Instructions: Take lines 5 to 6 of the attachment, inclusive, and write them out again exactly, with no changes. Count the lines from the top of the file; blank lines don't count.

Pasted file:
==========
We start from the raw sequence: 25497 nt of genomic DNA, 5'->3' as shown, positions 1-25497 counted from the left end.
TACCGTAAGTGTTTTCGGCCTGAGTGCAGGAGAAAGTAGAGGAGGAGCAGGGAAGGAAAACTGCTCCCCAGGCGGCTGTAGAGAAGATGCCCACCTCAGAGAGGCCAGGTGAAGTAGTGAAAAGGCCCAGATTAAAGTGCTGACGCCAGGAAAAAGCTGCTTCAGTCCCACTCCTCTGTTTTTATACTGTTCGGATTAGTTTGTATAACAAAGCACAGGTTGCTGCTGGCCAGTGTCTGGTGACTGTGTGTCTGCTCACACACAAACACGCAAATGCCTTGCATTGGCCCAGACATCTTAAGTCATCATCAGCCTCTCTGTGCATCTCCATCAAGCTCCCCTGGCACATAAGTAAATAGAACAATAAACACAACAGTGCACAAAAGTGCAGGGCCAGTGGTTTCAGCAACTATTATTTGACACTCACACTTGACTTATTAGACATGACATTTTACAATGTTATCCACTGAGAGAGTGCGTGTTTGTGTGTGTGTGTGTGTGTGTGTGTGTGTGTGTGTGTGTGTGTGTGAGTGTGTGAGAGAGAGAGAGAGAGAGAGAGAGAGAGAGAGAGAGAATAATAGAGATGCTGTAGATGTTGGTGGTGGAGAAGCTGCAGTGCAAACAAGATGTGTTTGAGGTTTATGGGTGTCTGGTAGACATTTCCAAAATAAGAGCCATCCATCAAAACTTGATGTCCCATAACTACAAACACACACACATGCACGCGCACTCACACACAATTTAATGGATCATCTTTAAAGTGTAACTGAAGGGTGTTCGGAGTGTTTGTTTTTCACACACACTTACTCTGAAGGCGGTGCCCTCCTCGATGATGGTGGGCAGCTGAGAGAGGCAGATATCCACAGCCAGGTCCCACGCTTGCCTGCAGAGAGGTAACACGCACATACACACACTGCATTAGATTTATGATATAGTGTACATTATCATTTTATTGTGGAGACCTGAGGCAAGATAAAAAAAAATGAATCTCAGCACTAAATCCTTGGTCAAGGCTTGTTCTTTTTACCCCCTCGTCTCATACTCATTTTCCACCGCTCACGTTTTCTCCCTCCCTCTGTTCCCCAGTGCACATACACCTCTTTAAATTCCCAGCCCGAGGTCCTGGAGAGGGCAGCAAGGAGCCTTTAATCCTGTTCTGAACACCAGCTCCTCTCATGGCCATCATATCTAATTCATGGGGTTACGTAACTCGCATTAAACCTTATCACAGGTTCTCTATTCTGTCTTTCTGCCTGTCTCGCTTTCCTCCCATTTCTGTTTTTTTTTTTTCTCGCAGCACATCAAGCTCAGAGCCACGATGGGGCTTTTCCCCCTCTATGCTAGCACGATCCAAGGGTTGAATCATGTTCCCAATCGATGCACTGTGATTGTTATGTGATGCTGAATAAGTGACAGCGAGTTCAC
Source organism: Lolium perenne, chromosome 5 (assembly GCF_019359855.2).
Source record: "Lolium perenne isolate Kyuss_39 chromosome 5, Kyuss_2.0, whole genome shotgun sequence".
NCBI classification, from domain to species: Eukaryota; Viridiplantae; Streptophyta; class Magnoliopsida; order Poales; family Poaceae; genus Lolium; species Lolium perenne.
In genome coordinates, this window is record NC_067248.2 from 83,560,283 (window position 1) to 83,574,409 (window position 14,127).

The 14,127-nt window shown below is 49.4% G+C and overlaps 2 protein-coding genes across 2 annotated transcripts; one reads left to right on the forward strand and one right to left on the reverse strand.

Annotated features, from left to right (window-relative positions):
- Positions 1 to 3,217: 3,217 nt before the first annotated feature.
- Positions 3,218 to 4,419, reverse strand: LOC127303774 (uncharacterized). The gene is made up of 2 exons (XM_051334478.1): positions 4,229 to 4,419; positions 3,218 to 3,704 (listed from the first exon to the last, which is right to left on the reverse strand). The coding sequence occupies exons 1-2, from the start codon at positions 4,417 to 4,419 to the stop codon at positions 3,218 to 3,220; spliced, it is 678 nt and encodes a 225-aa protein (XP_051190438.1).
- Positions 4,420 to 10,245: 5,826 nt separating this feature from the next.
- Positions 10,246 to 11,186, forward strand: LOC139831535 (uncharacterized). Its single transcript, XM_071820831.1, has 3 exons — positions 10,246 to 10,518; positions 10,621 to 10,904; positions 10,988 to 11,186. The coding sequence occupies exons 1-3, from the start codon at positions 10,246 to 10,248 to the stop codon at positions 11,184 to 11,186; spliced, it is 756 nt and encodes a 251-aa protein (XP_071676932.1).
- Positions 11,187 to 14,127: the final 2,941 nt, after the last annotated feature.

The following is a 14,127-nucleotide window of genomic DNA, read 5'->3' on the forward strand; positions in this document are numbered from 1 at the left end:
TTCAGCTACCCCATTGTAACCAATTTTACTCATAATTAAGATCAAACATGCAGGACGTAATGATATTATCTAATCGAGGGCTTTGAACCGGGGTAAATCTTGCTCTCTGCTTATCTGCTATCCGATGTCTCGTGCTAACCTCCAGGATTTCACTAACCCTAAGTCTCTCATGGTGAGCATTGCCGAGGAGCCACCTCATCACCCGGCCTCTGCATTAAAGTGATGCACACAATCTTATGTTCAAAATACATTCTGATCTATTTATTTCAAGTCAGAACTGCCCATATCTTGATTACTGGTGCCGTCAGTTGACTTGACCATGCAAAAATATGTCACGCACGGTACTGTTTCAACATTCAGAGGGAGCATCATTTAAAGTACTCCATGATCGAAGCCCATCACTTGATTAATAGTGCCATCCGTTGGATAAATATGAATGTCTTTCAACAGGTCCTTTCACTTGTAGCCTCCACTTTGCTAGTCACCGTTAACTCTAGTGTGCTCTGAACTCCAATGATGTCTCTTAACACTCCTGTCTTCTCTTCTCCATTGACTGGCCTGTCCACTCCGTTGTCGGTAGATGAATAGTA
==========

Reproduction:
NCBI classification, from domain to species: Eukaryota; Viridiplantae; Streptophyta; class Magnoliopsida; order Poales; family Poaceae; genus Lolium; species Lolium perenne.
In genome coordinates, this window is record NC_067248.2 from 83,560,283 (window position 1) to 83,574,409 (window position 14,127).